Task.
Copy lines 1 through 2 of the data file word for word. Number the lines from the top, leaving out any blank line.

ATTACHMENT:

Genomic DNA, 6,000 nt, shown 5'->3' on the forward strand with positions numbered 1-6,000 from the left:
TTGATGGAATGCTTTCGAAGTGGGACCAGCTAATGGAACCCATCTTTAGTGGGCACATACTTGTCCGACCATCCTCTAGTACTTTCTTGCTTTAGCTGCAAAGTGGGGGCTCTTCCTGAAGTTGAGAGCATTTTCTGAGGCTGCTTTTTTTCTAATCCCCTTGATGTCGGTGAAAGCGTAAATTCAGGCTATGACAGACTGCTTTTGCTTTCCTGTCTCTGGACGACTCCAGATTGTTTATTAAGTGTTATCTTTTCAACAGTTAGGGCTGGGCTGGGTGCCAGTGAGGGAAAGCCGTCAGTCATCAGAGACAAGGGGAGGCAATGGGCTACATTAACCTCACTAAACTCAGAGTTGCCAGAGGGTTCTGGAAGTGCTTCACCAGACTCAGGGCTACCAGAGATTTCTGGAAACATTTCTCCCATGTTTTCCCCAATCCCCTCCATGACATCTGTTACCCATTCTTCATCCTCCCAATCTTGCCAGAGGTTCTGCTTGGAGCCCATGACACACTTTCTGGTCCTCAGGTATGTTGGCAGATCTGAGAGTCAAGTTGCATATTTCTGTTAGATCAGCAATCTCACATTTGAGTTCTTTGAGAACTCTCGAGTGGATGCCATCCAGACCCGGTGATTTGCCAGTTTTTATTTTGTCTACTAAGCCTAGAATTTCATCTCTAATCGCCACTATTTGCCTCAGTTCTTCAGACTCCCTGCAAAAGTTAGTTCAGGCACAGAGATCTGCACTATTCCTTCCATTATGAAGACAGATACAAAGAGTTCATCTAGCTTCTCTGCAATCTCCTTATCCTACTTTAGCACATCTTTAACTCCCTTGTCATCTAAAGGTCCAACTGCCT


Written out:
Genomic DNA, 6,000 nt, shown 5'->3' on the forward strand with positions numbered 1-6,000 from the left:
TTGATGGAATGCTTTCGAAGTGGGACCAGCTAATGGAACCCATCTTTAGTGGGCACATACTTGTCCGACCATCCTCTAGTACTTTCTTGCTTTAGCTGCAAAGTGGGGGCTCTTCCTGAAGTTGAGAGCATTTTCTGAGGCTGCTTTTTTTCTAATCCCCTTGATGTCGGTGAAAGCGTAAATTCAGGCTATGACAGACTGCTTTTGCTTTCCTGTCTCTGGACGACTCCAGATTGTTTATTAAGTGTTATCTTTTCAACAGTTAGGGCTGGGCTGGGTGCCAGTGAGGGAAAGCCGTCAGTCATCAGAGACAAGGGGAGGCAATGGGCTACATTAACCTCACTAAACTCAGAGTTGCCAGAGGGTTCTGGAAGTGCTTCACCAGACTCAGGGCTACCAGAGATTTCTGGAAACATTTCTCCCATGTTTTCCCCAATCCCCTCCATGACATCTGTTACCCATTCTTCATCCTCCCAATCTTGCCAGAGGTTCTGCTTGGAGCCCATGACACACTTTCTGGTCCTCAGGTATGTTGGCAGATCTGAGAGTCAAGTTGCATATTTCTGTTAGATCAGCAATCTCACATTTGAGTTCTTTGAGAACTCTCGAGTGGATGCCATCCAGACCCGGTGATTTGCCAGTTTTTATTTTGTCTACTAAGCCTAGAATTTCATCTCTAATCGCCACTATTTGCCTCAGTTCTTCAGACTCCCTGCAAAAGTTAGTTCAGGCACAGAGATCTGCACTATTCCTTCCATTATGAAGACAGATACAAAGAGTTCATCTAGCTTCTCTGCAATCTCCTTATCCTACTTTAGCACATCTTTAACTCCCTTGTCATCTAAAGGTCCAACTGCCT